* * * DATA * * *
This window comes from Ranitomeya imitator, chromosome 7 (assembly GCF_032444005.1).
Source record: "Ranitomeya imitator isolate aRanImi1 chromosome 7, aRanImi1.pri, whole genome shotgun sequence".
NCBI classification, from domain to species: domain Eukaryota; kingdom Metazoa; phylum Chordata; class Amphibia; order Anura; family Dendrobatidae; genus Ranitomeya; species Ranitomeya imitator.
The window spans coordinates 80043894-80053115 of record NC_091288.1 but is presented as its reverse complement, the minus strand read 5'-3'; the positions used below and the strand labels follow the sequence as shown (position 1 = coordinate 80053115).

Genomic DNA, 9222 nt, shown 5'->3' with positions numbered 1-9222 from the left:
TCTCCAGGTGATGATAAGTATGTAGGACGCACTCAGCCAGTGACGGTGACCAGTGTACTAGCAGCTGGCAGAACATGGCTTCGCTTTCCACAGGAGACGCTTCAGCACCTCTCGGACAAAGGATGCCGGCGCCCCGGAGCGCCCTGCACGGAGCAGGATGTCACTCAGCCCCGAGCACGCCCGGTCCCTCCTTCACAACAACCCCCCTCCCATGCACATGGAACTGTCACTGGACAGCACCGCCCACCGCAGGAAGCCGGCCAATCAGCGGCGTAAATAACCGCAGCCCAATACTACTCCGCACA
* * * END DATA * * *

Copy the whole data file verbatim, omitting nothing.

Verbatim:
This window comes from Ranitomeya imitator, chromosome 7 (assembly GCF_032444005.1).
Source record: "Ranitomeya imitator isolate aRanImi1 chromosome 7, aRanImi1.pri, whole genome shotgun sequence".
NCBI classification, from domain to species: domain Eukaryota; kingdom Metazoa; phylum Chordata; class Amphibia; order Anura; family Dendrobatidae; genus Ranitomeya; species Ranitomeya imitator.
The window spans coordinates 80043894-80053115 of record NC_091288.1 but is presented as its reverse complement, the minus strand read 5'-3'; the positions used below and the strand labels follow the sequence as shown (position 1 = coordinate 80053115).

Genomic DNA, 9222 nt, shown 5'->3' with positions numbered 1-9222 from the left:
TCTCCAGGTGATGATAAGTATGTAGGACGCACTCAGCCAGTGACGGTGACCAGTGTACTAGCAGCTGGCAGAACATGGCTTCGCTTTCCACAGGAGACGCTTCAGCACCTCTCGGACAAAGGATGCCGGCGCCCCGGAGCGCCCTGCACGGAGCAGGATGTCACTCAGCCCCGAGCACGCCCGGTCCCTCCTTCACAACAACCCCCCTCCCATGCACATGGAACTGTCACTGGACAGCACCGCCCACCGCAGGAAGCCGGCCAATCAGCGGCGTAAATAACCGCAGCCCAATACTACTCCGCACA